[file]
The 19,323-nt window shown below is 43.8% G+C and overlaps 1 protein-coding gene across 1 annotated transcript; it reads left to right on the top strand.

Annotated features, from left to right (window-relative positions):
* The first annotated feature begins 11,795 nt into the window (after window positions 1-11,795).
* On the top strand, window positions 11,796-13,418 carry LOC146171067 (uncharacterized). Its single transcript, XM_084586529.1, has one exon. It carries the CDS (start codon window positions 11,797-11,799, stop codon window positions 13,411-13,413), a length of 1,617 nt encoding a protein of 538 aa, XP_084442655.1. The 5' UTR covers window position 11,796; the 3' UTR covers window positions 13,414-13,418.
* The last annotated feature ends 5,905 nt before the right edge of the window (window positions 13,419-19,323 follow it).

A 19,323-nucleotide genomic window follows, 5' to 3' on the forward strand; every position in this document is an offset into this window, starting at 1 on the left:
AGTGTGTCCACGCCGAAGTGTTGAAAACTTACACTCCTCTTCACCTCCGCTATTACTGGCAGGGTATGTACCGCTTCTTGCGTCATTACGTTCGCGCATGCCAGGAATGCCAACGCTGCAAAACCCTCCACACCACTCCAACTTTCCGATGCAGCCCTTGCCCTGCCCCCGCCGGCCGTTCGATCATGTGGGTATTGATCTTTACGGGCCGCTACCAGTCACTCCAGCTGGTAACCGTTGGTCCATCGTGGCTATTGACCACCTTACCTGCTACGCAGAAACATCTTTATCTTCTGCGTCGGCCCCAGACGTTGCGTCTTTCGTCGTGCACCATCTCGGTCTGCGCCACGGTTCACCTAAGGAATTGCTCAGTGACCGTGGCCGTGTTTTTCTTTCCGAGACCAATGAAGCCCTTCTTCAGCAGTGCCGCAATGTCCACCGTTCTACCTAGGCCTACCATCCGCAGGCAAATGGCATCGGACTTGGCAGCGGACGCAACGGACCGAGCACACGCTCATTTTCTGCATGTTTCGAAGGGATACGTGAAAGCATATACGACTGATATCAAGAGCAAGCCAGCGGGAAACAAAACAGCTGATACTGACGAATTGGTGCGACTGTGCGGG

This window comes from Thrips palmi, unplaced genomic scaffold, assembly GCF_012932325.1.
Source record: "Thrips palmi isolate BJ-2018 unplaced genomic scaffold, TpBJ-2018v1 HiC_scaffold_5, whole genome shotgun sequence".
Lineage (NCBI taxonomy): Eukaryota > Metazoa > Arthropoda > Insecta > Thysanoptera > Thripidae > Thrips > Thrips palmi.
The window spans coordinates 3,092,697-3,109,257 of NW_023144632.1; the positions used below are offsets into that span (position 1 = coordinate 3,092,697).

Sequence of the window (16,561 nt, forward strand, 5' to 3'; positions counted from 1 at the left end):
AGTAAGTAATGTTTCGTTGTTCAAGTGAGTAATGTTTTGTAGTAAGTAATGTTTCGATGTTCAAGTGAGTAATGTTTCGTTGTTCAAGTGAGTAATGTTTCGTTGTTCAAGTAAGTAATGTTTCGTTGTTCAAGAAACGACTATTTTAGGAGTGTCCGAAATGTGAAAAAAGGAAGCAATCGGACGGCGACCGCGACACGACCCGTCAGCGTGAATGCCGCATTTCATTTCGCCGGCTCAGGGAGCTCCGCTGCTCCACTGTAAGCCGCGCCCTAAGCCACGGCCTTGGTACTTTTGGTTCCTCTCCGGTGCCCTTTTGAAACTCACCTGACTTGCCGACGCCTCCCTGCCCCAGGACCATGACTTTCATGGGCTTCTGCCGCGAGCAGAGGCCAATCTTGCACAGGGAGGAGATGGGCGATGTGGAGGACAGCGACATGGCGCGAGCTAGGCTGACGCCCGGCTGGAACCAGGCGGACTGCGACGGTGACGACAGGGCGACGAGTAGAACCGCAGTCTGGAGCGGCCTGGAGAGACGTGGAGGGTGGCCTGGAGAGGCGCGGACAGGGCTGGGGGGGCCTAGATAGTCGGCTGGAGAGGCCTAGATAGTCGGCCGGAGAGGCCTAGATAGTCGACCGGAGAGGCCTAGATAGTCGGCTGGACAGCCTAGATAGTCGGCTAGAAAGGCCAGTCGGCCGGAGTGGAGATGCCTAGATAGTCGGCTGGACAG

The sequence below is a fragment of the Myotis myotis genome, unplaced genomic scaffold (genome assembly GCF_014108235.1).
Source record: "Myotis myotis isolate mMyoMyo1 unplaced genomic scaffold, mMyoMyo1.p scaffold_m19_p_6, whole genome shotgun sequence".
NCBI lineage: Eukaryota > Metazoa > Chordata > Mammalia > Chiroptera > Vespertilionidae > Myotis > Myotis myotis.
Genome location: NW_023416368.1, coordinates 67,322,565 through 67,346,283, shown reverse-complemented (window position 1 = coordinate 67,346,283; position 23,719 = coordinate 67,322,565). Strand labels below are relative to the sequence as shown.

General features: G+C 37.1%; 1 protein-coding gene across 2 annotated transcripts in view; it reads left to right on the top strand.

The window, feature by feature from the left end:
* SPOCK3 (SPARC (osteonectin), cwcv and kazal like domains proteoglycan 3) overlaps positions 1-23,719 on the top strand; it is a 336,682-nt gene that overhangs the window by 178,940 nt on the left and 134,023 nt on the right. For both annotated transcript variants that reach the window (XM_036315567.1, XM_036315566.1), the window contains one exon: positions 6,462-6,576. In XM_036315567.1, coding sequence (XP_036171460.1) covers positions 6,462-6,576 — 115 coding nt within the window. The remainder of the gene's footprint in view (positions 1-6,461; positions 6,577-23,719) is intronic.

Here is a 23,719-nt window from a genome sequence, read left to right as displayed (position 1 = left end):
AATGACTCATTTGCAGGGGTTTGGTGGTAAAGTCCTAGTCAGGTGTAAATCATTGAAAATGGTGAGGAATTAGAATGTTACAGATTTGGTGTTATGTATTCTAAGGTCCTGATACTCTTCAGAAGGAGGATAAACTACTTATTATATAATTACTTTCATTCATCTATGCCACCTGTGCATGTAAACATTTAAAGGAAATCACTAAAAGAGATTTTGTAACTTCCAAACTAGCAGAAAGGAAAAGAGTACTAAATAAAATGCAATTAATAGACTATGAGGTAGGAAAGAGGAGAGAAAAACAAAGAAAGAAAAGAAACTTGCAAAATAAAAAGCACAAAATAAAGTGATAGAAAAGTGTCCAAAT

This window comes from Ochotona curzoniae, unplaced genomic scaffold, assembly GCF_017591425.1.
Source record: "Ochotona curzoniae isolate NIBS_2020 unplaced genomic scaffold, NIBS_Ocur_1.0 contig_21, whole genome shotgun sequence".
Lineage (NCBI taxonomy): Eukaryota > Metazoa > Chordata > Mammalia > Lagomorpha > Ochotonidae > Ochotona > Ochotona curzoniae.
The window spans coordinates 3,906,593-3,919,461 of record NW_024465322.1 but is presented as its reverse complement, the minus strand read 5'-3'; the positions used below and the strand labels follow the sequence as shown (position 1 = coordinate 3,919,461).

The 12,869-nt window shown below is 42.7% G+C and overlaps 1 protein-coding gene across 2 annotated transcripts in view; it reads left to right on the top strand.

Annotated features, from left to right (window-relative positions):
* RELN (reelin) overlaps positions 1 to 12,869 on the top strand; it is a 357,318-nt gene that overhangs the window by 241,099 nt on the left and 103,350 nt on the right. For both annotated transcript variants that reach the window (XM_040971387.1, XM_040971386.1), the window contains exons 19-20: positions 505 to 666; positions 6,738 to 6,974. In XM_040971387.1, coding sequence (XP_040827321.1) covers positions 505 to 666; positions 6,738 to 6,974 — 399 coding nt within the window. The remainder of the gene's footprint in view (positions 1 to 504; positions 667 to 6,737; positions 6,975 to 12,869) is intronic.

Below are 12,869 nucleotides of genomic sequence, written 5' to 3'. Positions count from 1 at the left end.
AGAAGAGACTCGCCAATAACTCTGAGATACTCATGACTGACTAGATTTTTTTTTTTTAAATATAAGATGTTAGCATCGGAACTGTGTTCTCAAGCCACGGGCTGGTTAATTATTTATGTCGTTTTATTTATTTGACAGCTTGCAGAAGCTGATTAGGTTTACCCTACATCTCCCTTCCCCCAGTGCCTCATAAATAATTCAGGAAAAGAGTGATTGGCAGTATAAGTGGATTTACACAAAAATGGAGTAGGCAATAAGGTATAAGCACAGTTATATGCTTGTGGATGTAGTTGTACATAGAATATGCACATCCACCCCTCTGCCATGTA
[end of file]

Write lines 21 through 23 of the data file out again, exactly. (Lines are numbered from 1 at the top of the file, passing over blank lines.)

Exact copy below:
Here is a 23,719-nt window from a genome sequence, read left to right as displayed (position 1 = left end):
AATGACTCATTTGCAGGGGTTTGGTGGTAAAGTCCTAGTCAGGTGTAAATCATTGAAAATGGTGAGGAATTAGAATGTTACAGATTTGGTGTTATGTATTCTAAGGTCCTGATACTCTTCAGAAGGAGGATAAACTACTTATTATATAATTACTTTCATTCATCTATGCCACCTGTGCATGTAAACATTTAAAGGAAATCACTAAAAGAGATTTTGTAACTTCCAAACTAGCAGAAAGGAAAAGAGTACTAAATAAAATGCAATTAATAGACTATGAGGTAGGAAAGAGGAGAGAAAAACAAAGAAAGAAAAGAAACTTGCAAAATAAAAAGCACAAAATAAAGTGATAGAAAAGTGTCCAAAT

This window comes from Ochotona curzoniae, unplaced genomic scaffold, assembly GCF_017591425.1.